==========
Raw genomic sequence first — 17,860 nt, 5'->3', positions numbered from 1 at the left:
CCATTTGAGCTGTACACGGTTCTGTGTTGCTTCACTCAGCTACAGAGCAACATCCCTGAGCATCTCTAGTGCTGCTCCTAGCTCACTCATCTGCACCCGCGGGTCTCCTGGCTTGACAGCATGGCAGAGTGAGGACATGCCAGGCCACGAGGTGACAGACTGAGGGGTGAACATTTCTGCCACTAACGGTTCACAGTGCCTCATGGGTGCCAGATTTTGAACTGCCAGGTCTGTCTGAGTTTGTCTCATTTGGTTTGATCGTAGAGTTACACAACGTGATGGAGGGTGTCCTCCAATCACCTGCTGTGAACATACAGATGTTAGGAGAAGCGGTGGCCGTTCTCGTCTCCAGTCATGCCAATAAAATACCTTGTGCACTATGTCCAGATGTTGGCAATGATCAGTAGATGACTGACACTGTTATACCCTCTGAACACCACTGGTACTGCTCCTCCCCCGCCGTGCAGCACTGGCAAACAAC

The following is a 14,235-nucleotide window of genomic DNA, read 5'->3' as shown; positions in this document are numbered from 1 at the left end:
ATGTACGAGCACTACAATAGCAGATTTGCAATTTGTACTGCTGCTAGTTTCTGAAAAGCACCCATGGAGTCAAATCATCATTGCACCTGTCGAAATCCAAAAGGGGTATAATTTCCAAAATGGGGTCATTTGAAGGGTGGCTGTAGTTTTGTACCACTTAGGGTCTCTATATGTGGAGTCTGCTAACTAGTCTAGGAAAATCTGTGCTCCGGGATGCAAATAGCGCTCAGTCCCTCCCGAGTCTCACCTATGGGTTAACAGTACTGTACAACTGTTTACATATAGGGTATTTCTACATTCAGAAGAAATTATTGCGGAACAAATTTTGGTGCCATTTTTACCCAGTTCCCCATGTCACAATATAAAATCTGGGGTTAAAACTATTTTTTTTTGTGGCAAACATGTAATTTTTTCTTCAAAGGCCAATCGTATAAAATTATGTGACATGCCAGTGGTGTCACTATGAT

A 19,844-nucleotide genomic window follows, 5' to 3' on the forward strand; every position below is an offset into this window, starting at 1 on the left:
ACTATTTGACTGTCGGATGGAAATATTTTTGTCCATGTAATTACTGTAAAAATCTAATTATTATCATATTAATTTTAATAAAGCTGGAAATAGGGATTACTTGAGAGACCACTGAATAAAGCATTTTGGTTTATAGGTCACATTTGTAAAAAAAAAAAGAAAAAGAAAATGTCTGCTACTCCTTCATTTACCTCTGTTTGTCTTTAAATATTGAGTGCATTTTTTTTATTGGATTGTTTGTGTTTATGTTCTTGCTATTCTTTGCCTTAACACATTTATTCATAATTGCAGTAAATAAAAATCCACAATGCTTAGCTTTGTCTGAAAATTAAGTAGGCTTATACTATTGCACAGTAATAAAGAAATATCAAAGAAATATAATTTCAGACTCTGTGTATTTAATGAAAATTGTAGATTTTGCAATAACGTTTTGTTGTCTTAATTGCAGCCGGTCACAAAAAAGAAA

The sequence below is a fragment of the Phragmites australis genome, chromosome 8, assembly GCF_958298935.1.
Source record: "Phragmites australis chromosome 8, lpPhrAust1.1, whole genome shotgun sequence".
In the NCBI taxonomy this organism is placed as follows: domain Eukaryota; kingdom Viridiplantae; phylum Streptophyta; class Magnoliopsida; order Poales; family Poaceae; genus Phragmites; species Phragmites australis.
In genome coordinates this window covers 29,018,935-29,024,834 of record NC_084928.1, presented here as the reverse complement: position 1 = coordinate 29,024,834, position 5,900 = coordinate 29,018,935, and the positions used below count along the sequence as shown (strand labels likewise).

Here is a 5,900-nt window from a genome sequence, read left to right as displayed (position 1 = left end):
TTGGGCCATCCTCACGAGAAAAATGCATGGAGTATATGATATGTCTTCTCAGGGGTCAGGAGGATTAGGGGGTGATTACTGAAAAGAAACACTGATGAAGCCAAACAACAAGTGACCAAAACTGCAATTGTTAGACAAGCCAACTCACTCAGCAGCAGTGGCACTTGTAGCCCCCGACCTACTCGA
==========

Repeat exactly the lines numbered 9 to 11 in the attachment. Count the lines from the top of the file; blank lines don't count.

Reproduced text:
In the NCBI taxonomy this organism is placed as follows: domain Eukaryota; kingdom Viridiplantae; phylum Streptophyta; class Magnoliopsida; order Poales; family Poaceae; genus Phragmites; species Phragmites australis.
In genome coordinates this window covers 29,018,935-29,024,834 of record NC_084928.1, presented here as the reverse complement: position 1 = coordinate 29,024,834, position 5,900 = coordinate 29,018,935, and the positions used below count along the sequence as shown (strand labels likewise).

Here is a 5,900-nt window from a genome sequence, read left to right as displayed (position 1 = left end):